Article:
Beshear offers pre-K public funding for every 4-year-old


Democratic Gov. Andy Beshear on Monday proposed a massive budget increase for Kentucky education, calling for a state-funded preschool for every 4-year-old as he sought to reshape the debate after Republicans in the House have gone ahead with their own spending plan.

The governor said his two-year budget proposal includes nearly $ 2 billion in additional funding for preschool to grade 12. Beshear will present his general state spending plan Thursday night in a speech to lawmakers and a statewide televised hearing.

“Now is the time to make game-changing investments that turn two years of economic gains into 20 years of great prosperity for our people,” said the governor. “This is how we get ahead of the other states. This is how we make sure we never get 40th or 45th in anything again.

Meanwhile, emergency funding for tornado-stricken areas of Kentucky has begun to advance with bipartisan support. A bill proposing $ 200 million in aid cleared a House committee on Monday.

The plan is to inject $ 45 million into affected communities, including $ 15 million for temporary housing and $ 30 million for schools. More aid will be released later to help meet other recovery needs, House Speaker David Osborne said.

“We know there is going to be additional funds that will be needed for local governments,” he said. “We know there are going to be insurance shortages. We know there are going to be funds for school building that will be needed. We just don’t know what it is yet.”

The measure, requested by the governor, is a response to the storms that devastated several communities in Kentucky last month, killing 77 people.

As for the state’s next biennial budget, Beshear plans to reveal more details of his proposal ahead of his budget speech. Its demands for further spending remain well within the state’s means, he said, amid record income surpluses and unprecedented highs for business investment and job creation across the country. state in 2021.

Some GOP legislative leaders prefer more restrained spending, warning that the economy has benefited from huge amounts of federal aid amid the COVID-19 pandemic.

Beshear’s administration said it was blinded by the release of a House budget bill last Friday as Republicans chose not to wait for the governor’s budget plan. Lawmakers have traditionally used the governor’s spending plan as a starting point for drafting budget bills.

The governor blasted House Republicans for bypassing his office by tabling the bill covering most state services, including education, health care and public safety.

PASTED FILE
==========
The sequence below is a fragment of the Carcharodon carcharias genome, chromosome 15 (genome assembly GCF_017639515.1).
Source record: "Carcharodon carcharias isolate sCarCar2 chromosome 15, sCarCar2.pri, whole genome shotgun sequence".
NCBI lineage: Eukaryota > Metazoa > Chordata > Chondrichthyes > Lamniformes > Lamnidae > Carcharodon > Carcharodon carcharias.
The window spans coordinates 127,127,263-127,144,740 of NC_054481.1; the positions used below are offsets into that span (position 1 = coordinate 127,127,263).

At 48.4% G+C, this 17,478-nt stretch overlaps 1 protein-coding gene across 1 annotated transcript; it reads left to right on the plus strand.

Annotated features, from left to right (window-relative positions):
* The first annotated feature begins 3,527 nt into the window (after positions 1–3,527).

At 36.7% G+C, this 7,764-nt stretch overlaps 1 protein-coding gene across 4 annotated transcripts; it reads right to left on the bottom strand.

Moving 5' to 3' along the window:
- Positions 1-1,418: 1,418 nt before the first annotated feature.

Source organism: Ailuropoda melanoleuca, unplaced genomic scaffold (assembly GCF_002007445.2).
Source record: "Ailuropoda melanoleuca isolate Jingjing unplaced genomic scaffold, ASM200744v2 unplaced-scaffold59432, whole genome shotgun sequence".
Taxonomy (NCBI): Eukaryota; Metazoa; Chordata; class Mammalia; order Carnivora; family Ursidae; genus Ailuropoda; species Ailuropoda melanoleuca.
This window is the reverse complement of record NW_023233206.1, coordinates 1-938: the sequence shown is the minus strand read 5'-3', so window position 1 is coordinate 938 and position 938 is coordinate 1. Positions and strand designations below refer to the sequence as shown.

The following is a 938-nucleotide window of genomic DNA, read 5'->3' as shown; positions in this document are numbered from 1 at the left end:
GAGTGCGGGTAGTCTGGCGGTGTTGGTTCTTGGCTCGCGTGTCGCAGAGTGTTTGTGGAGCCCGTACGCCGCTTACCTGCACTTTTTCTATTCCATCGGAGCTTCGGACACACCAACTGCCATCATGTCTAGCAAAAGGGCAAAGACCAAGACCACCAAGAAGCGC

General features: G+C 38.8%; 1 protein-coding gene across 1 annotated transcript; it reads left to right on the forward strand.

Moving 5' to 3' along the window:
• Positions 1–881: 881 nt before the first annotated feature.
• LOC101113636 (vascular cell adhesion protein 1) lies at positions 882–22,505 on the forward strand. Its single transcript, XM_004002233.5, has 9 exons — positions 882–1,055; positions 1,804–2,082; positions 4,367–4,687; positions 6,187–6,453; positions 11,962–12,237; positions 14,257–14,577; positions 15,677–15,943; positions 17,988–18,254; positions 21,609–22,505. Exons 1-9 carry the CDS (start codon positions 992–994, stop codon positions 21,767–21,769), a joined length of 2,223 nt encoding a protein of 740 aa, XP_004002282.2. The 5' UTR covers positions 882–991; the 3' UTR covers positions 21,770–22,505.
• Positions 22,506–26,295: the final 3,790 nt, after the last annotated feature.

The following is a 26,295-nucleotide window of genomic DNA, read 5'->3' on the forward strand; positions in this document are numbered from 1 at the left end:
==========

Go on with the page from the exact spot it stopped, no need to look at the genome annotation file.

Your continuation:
“Writing and tabling an executive budget without the knowledge of the executive itself is unprecedented,” Beshear said at a press conference. “It’s not provoked. It’s unprofessional, reckless and maybe even illegal.

Osborne said bringing the House Budget Bill forward is the first step in a process that will include reviewing the governor’s recommendations and Senate priorities.

House Appropriations and Income Committee Chairman Jason Petrie said last week that the bill reflects months of work with input from stakeholders. He said the measure provides “a strong and responsible approach in line with the needs and obligations of our state and our philosophy that we must carefully review every allocation we make.”

Beshear said his plan called for significantly more funding for education.

One of the cornerstones of Beshear’s plan is to ensure pre-kindergarten learning for every 4-year-old, with the state fully funding the initiative. The cost – $ 172 million for each year of the next biennium – is “more than affordable,” amounting to a fraction of the massive state budget surplus, he said.

“Tens of thousands of our children will no longer be excluded from preschool or the Head Start program, programs that we know deliver positive results on children’s early reading and math skills and promote success. long-term educational experience, ”Beshear said.

Beshear’s plan includes a 12.5% ​​increase in base funding per student under SEEK, the state’s primary funding formula for Kindergarten to Grade 12. That would equate to an additional $ 397 million over the next two years, he said.

The governor’s two-year budget would increase the amount to $ 4,300 in the first year and $ 4,500 in the second year. Under the House GOP plan, the amount would increase to $ 4,100 in the first year and $ 4,200 in the second. The current amount is $ 4,000.

Beshear’s plan would fully fund school district costs for student transportation, freeing up local funds that districts could use for other initiatives. The House GOP said its plan would increase the state’s share to a minimum of 70%, with the state fully covering transportation costs for some districts.

Both versions would provide state funding to cover the full cost of full-time kindergarten.

The governor proposed a minimum wage increase of 5% for all school staff.

Beshear said he would propose a nearly 12% funding increase for Kentucky’s higher education system – the largest in decades.


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